My Kind of Country

Country music from a fan's point of view since 2008

Tag Archives: Hobert Skaggs

Album Review: Ricky Skaggs – ‘Solo: Songs My Dad Loved’

After a series of vibrant and critically acclaimed bluegrass albums on his own Skaggs Family Records, In 2009 Ricky Skaggs decided to go back to the very earliest roots of his musical career – the old songs he heard at home. A very personal labor of love sees Ricky playing every instrument (mostly guitar, mandolin, and banjo with the odd bass and even piano) and singing all the harmony vocals. It reveals what a consummate musician he is, yet there is never a hint of showing off, even on the three tasteful instrumentals.

Ricky Skaggs and his fans ultimately owe a major debt to Hobert Skaggs, who gave the five year old Ricky his first mandolin, and taught him his first chords. Here he repays the favour by recording a very personal tribute. Sharing it with the rest of us offers a nostalgic reminder of the past, while bringing to life songs which are mostly at their heart timeless.

Reproaching a cold-hearted lover, the gently rhythmic ‘Foggy River’ is a Fred Rose copyright redolent of 1940s/50s country music. A subdued version of the Ralph Stanley classic ‘Little Maggie’ with characteristic banjo accompaniment reminds us of Ricky’s teenage stint in Stanley’s Clinch Mountain Boys, encouraged by his father.

Roy Acuff’s ‘Branded Wherever I Go’ is an ex-convict’s lament pre-dating the better known Haggard songs on the same theme. With its closely multitracked harmonies, this is a favourite for me. I also love the melodic and plaintive ‘What Is A Home Without Love’. The spiritual ‘The City That Lies Foursquare’ which is partly acappella is another great sounding track, and sounds a little more menacing although the subject is eternal life in heaven.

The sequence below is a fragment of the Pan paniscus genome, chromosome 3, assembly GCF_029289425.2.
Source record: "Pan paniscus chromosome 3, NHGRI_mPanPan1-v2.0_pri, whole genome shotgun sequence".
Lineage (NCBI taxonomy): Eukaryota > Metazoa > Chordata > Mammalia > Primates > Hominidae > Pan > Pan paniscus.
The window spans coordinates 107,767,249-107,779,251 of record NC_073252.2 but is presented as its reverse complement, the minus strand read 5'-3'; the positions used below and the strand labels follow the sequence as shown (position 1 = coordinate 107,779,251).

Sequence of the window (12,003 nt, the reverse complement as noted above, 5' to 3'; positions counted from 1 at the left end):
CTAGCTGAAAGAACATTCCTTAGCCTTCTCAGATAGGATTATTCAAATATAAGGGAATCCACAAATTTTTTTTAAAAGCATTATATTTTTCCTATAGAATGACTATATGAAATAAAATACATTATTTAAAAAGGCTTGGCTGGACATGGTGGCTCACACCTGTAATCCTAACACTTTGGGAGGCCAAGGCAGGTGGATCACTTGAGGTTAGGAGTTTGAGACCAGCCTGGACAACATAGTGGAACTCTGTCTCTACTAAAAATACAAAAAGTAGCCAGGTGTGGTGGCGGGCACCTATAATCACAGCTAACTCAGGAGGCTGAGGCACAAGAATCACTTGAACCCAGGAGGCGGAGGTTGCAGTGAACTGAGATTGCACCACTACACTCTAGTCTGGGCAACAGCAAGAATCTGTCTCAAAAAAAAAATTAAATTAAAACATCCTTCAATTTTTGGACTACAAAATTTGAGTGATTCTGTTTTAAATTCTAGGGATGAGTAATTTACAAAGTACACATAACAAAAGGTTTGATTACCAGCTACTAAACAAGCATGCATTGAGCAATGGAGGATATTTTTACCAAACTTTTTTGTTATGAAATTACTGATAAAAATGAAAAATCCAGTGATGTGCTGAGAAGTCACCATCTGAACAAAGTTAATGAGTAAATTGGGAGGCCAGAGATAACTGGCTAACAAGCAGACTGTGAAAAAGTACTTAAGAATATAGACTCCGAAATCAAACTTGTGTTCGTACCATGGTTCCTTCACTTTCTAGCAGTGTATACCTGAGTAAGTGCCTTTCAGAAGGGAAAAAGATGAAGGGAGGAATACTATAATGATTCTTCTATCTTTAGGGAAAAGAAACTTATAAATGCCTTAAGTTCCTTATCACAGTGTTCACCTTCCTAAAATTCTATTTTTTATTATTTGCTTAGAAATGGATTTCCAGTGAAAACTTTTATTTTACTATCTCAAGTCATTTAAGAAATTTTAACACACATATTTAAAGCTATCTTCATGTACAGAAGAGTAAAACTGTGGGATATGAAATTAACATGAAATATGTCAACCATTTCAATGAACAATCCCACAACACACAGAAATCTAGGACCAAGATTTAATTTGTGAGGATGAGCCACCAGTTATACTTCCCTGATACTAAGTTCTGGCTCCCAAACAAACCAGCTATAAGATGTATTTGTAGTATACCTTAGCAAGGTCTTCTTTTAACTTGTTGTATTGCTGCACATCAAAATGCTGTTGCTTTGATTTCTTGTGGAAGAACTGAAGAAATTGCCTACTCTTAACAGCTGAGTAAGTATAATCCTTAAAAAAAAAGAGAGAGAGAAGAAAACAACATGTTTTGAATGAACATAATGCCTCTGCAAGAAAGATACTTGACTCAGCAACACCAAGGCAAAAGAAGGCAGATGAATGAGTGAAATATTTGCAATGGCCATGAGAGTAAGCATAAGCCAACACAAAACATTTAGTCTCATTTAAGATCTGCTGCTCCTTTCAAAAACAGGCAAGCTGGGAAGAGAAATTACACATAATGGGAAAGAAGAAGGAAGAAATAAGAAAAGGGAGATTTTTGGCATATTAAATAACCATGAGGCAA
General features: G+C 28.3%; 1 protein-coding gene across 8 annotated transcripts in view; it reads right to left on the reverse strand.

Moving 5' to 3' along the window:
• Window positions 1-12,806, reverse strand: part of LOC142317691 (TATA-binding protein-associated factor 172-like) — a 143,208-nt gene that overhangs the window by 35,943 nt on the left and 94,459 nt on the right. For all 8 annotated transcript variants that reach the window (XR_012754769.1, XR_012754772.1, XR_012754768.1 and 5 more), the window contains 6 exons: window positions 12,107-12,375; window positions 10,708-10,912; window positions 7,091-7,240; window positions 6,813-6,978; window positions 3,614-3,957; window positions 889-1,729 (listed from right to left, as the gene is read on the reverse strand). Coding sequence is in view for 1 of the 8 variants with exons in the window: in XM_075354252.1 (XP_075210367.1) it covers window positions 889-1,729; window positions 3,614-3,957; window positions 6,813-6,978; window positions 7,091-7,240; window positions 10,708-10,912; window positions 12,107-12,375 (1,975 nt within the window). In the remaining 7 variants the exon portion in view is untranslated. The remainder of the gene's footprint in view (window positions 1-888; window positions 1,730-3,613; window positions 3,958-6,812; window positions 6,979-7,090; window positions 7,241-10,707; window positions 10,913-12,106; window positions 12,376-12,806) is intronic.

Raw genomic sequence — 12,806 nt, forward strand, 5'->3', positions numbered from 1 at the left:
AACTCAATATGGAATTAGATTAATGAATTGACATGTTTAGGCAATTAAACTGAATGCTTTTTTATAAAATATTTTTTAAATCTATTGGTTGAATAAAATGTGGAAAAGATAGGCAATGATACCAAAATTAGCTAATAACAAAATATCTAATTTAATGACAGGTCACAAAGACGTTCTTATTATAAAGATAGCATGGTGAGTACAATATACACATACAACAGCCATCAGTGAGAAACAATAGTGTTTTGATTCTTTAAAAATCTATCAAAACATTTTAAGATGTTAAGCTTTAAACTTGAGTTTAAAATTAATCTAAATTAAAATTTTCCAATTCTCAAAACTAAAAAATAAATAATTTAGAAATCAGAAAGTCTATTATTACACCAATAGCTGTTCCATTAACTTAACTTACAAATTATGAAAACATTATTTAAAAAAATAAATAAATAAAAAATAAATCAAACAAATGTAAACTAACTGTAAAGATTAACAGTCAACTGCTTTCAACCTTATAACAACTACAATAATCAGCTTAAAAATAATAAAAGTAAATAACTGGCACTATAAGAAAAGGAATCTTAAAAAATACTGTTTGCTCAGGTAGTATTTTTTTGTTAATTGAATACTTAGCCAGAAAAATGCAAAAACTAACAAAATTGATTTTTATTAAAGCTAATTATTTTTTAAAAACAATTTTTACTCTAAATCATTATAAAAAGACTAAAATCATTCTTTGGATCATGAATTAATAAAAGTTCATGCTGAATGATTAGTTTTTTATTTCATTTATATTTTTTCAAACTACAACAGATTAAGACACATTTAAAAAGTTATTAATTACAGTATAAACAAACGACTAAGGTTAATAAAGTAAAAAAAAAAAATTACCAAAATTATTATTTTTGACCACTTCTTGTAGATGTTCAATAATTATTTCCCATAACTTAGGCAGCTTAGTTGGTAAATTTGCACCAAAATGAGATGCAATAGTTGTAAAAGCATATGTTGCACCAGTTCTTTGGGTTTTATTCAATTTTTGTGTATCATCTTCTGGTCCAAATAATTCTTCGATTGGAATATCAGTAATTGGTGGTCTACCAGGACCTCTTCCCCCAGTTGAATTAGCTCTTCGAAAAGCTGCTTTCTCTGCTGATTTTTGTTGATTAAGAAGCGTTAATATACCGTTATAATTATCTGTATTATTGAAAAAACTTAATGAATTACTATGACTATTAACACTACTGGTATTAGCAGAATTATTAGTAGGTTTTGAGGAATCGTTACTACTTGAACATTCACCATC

‘Sinners You Better Get Ready’ sounds quite cheery despite the dire warning of the lyric against forthcoming death and judgment. ‘This World Is Not My Home’ is similarly upbeat about the thought of death and what comes after. ‘Green Pastures In The Sky’ is quieter and more subdued in its steadfast declaration of faith in times of trial.

The most left-field inclusion, ‘I Had But 50 Cents’ is rather fun and redolent of the 1930s or earlier (the lyrics actually date back to the 1880s) with its story of a man with not much cash and the woman he takes out to eat, only to find she has a really big appetite. The restaurateur is not impressed when it comes time to pay. A very catchy tune and the novelty lyrics make this quite a change from the generally serious mood.

I can see why Ricky’s dad loved these songs. I love them too. While it’s not for everyone , this album is a charming evocation of evenings in a rural home in the first half of the 20th century with family members playing their favourite tunes to while away the dark nights.

Grade: A-